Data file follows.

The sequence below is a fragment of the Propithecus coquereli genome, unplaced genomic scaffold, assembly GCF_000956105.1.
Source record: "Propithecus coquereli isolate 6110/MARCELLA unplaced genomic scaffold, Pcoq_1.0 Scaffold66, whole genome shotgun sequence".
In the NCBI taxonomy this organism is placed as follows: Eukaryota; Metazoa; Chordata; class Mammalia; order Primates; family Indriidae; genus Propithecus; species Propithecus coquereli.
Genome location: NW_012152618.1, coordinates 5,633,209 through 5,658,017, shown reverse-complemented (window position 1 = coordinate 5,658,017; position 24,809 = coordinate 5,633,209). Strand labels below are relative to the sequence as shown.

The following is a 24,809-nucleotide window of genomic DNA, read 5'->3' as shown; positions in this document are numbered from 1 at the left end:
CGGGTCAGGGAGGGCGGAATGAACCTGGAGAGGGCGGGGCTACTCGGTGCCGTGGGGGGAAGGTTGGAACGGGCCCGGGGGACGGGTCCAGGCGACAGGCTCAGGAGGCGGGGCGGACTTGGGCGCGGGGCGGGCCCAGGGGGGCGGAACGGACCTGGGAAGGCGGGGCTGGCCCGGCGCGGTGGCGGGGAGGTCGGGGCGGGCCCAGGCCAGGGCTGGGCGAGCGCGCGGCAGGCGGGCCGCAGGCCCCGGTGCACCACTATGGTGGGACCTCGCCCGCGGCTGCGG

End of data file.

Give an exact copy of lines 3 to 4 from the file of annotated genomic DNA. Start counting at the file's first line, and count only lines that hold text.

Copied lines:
In the NCBI taxonomy this organism is placed as follows: Eukaryota; Metazoa; Chordata; class Mammalia; order Primates; family Indriidae; genus Propithecus; species Propithecus coquereli.
Genome location: NW_012152618.1, coordinates 5,633,209 through 5,658,017, shown reverse-complemented (window position 1 = coordinate 5,658,017; position 24,809 = coordinate 5,633,209). Strand labels below are relative to the sequence as shown.